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Tuesday, September 19, 2017

Marvel Reboot Designer's Notes: The X-Men, Xavier Institute, and Mutants in General

     Children of the atom.  Mutants in the mainstream and Ultimate Marvel Universe are generally hated and feared, thanks in part to extremely loud bigots like Gyrich and Senator Robert Kelly, but also thanks to the actions of mutants like Magneto and - many insist - the X-Men themselves.  This has been especially exacerbated in recent years by Cyclops's Face-Heel Turn (Scott killed Xavier during the "Avengers/X-Men War", and Magneto has even told Scott, "You're sounding more like me than me."  When Magneto says you've gone around the bend, something's wrong.)  Plus, the X-titles tend to be rather anvilicious in their anti-prejudice outlook; while Claremont's 15-year run on Uncanny X-Men played it straight, acknowledging that the hate and fear came from a loud vocal minority, later writers and editors have decided to hammer the anvils home.
     All this is basically why I stopped reading the X-Men sometime around the Age of Apocalypse crossover in the mid-'90s.  The few times I've looked at the books since, I've found them mostly alien to me.  I decided I wanted something different yet recognizable for the X-Men.  One person claimed "the X-Men are a secret paramilitary organization with an agenda and very restricted enlistment requirements".
      Several times in the comics, the Xavier Institute has gone public as a school for mutants.  Many writers have decided to use these times to give the Institute highly forgettable students, many of whom don't last very long because of either editorial fiat, the writers not knowing what to do with them, or the readers writing in with "kill this joke off now, please!" - or a combination of all of the above!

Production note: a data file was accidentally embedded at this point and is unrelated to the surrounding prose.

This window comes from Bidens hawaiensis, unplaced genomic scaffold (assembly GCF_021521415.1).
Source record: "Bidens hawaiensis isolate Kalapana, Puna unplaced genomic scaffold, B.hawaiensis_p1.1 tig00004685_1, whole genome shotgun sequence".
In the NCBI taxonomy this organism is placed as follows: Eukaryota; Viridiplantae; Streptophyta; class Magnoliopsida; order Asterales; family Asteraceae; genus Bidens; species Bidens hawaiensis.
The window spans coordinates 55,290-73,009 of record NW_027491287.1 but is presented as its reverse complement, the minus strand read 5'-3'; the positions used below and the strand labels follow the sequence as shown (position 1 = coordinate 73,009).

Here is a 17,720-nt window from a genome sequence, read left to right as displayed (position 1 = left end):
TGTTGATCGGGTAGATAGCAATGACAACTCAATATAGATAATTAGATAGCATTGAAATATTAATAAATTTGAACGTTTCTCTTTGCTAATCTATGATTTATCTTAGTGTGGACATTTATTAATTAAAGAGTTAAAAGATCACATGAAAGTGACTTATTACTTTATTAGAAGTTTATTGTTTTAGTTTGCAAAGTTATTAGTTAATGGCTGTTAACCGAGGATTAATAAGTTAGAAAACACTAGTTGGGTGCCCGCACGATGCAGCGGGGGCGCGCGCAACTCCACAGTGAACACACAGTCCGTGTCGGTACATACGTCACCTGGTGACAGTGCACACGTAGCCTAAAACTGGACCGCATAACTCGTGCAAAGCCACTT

On top of all that, the X-Men rosters have become incredibly large and unwieldy, despite the writers focusing on a select few; the rest of the cast seems to bounce in and out, and multiple X-books have the same main characters.  (And let's not get into the annual shake-ups from editorially mandated "nothing will ever be the same" "make this darker and edgier than ever" crossovers. SO tired of them; none of the regular titles can complete a story without a mandated crossover interrupting and upsetting it.)
     So, for the Reboot X-Men, I've decided to go back to basics: The original five X-Men: Cyclops, Iceman, Angel, Beast, and Marvel Girl, in uniforms reminiscent of the ones they wore in the first run of X-Factor.  However, I've made several changes, detailed below:
  • The X-Men are not attending the Xavier Institute; they are graduates of the Institute, attending Empire State University as freshmen.  Professor Xavier is a trusted ally of the team who they turn to for guidance and assistance, but he does not give the team orders or missions.